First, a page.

âI understand what happened here. You changed the complaint because of what Stallworth said, âthe judge said. âThat’s what I would do too. What I’m trying to figure out is do the injuries that are now alleged in the amended complaint resolve the ongoing issue? “
Anderson said yes. “They are dismissed from their functions before the entry into force of the law and they serve as commissioners, after they no longer serve,” he said.
Michael Wallace, a lawyer for the eight lawmakers being sued, disagreed.
âHe read you a sentence that the board will be eliminated on the basis of race. But that’s after three pages of speeches about racism directed at the Jackson city government, the people of Jackson city. There is nothing in the complaint that says the legislature acted because the commissioners are black, âhe said.
Wallace went on to say that the board appointed to replace JMAA would still have five people appointed by Jackson.
âThere will be additional members from other parts of the region, but there are five jobs for every five people. There will never necessarily be an injury for anyone, âhe said. âUnless you can allege that there is someone using this bill to discriminate against you, you have no standing.
In 2162, the new Jackson Metropolitan Area Airport Authority would have a nine-member commission, with one member each appointed by Jackson’s mayor and city council.
âThere is no certainty as to who will be replaced and who will not be replaced. There are five seats for Jacksonians on the board today. There will be five board seats for them when it takes effect, âWallace said. “We have no idea who will occupy these seats.”
Wallace did not tell the court that members appointed by the governor and the lieutenant governor should have a pilot’s license or certification.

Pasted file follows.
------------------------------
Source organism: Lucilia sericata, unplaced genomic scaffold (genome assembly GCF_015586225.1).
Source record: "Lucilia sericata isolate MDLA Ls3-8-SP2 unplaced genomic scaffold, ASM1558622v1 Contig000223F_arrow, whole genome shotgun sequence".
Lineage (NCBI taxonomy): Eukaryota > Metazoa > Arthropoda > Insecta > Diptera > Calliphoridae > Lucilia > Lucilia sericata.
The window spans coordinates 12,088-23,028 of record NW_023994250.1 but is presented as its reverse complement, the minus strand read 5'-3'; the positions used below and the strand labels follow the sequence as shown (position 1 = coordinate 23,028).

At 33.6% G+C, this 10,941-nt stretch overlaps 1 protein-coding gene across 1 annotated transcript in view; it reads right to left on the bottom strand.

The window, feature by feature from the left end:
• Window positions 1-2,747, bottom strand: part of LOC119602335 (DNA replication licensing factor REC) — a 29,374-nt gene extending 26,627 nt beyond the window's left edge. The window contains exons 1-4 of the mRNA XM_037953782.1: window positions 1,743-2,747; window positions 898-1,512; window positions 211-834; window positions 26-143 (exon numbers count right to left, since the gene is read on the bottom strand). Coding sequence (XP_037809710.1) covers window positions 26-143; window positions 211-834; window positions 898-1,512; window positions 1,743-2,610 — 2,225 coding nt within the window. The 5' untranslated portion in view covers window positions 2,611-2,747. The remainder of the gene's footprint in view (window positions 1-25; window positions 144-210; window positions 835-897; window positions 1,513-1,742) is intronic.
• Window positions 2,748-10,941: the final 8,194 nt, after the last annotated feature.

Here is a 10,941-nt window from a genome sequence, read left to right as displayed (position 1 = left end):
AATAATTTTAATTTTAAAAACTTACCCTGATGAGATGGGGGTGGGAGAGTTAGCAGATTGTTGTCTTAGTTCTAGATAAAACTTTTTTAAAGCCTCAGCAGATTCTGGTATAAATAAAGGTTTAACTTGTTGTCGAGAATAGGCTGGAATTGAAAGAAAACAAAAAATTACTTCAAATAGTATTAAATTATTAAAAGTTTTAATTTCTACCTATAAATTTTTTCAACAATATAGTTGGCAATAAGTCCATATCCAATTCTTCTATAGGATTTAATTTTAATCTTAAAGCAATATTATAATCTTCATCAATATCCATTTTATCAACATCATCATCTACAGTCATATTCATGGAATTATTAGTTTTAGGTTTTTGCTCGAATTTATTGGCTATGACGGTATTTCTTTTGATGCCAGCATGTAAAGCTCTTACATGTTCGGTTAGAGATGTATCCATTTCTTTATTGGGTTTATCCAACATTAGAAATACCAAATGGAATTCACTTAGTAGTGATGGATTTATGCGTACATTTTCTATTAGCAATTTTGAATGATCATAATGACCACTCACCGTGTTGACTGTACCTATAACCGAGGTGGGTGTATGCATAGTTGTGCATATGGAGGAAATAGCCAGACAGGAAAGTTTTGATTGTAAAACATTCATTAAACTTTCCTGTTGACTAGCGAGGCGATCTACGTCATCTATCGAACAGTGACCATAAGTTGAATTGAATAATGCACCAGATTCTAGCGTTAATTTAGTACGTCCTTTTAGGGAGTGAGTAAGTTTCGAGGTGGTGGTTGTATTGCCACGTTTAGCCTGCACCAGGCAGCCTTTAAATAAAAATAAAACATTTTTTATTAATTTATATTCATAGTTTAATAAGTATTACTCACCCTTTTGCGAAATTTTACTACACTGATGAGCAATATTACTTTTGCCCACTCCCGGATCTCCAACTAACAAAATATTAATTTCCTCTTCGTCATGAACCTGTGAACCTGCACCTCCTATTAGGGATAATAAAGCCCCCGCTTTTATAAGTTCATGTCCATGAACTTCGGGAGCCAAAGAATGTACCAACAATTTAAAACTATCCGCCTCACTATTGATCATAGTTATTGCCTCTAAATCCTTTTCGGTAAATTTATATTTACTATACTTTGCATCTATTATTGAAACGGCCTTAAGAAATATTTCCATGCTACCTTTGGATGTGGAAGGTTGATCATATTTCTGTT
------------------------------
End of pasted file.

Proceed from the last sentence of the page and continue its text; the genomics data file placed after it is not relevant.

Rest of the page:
It was not known whether any current commissioners met these qualifications.
Meanwhile, the governor would have two appointees, both of whom would have to be from the city of Jackson, while the lieutenant governor would have one appointee, who would also have to reside in the city of Jackson.
By comparison, all members of JMAA are appointed by the mayor and confirmed by the council.
There was also debate whether lawmakers should provide a privilege log to discuss communications related to airport takeover legislation.
For years, city and airport officials have claimed the takeover was based on race. They sought emails and other correspondence from the authors of SB 2162 to substantiate these claims.
The district court ruled that all communications between lawmakers and third parties should be made public. However, correspondence between lawmakers and state officials could remain confidential but documented in a âprivilege journalâ.
Wallace argued that a previous decision of the United States Supreme Court had determined that an 1871 statute granting legislative privilege to Congress also extended to state legislatures, “however important the matter may be. “.